When lead is found in drinking water it is usually because water can dissolve the lead in pipes and plumbing. While Milwaukee treats its water and meets all federal guidelines for drinking water quality, when water sits in these pipes for an extended period of time, lead may get into drinking water. The amount of lead in drinking water can vary based on the plumbing in a building, how much water is used, and how often it is used.
In Milwaukee, structures built before 1951 are more likely to have a lead service line bringing water to your home. Water mains are not made of lead. To find out if your home has a lead service line, you can look up your address here.
Inside your home, plumbing pipes and materials may also be made of lead. Lead may also have been used in solder (which joins pipes together) or in old brass fixtures. Lead pipes are dull gray in color and are soft enough to be easily scratched with a house key. A magnet will not stick to a lead pipe. A plumber can help you determine if the plumbing inside your home is made of lead.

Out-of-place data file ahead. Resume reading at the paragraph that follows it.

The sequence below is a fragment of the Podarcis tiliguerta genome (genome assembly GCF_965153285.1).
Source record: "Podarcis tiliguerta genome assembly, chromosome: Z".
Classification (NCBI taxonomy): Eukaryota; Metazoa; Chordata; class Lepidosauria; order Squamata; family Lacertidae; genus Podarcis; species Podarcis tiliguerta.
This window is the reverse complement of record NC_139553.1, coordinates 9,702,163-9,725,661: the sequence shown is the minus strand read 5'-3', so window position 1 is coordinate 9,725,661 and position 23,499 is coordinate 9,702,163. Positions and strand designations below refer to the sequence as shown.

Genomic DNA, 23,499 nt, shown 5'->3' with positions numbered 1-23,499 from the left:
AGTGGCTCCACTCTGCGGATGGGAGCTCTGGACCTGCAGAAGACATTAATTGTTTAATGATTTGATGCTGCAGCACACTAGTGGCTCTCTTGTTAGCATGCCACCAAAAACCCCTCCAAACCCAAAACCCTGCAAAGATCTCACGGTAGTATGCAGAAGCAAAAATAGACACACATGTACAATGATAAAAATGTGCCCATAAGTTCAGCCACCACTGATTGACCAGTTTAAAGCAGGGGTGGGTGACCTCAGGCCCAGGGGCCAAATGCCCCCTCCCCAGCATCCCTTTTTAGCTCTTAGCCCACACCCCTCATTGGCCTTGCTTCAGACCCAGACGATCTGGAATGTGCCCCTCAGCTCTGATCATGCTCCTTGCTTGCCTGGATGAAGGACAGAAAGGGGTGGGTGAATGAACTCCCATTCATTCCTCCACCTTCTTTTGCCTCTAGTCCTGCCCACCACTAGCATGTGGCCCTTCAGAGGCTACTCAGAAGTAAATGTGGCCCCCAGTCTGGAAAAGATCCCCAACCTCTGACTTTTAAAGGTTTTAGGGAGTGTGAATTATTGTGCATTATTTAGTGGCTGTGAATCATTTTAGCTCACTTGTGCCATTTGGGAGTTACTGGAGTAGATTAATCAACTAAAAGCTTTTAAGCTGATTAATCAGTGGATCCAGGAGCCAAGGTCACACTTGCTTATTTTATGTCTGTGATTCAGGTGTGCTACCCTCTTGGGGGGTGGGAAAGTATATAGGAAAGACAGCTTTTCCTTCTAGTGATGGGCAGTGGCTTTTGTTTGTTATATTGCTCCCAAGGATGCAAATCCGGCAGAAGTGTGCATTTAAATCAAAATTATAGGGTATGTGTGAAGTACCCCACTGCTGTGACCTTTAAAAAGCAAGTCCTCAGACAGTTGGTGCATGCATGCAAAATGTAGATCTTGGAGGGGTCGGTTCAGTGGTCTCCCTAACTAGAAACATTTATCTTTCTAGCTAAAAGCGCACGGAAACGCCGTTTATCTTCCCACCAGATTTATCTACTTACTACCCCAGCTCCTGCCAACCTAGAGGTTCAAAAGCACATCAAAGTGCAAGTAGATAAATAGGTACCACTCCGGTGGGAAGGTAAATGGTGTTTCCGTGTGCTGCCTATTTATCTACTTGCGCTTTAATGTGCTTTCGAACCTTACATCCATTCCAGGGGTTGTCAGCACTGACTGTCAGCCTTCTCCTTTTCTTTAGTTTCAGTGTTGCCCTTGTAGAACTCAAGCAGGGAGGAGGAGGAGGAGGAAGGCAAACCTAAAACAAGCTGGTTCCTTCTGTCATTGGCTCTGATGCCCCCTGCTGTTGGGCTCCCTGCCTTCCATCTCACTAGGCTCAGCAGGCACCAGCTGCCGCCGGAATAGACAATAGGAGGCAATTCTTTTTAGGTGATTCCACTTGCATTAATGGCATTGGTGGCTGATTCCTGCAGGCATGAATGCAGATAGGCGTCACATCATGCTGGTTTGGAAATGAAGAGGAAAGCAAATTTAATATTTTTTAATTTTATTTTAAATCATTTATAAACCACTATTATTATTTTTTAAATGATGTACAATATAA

What can you do?
Use a filter certified to remove lead: If you live in a home with a lead service line or plumbing and have an infant, children under 6 years old, or pregnant or breastfeeding women in the home, use a filter certified to remove lead. Using a filter or bottled water from a lead-free source is especially important when preparing baby formula.
Run your water: If your water has not been used for several hours, run the cold water tap for at least three minutes – until it is noticeably colder – before using tap water for cooking and drinking. This flushes out water that has been sitting in your pipes and brings in fresh water directly from the water main, which is not made of lead.
Use water from the cold water tap: Drink and cook only with water from the cold water tap. Hot water can dissolve lead more quickly.
Clean your aerators: Regularly remove the screen and aerator from your faucets, rinse out any particles, and re-attach. The particles may contain lead. Do this once a month, or more frequently if there is water utility construction work nearby.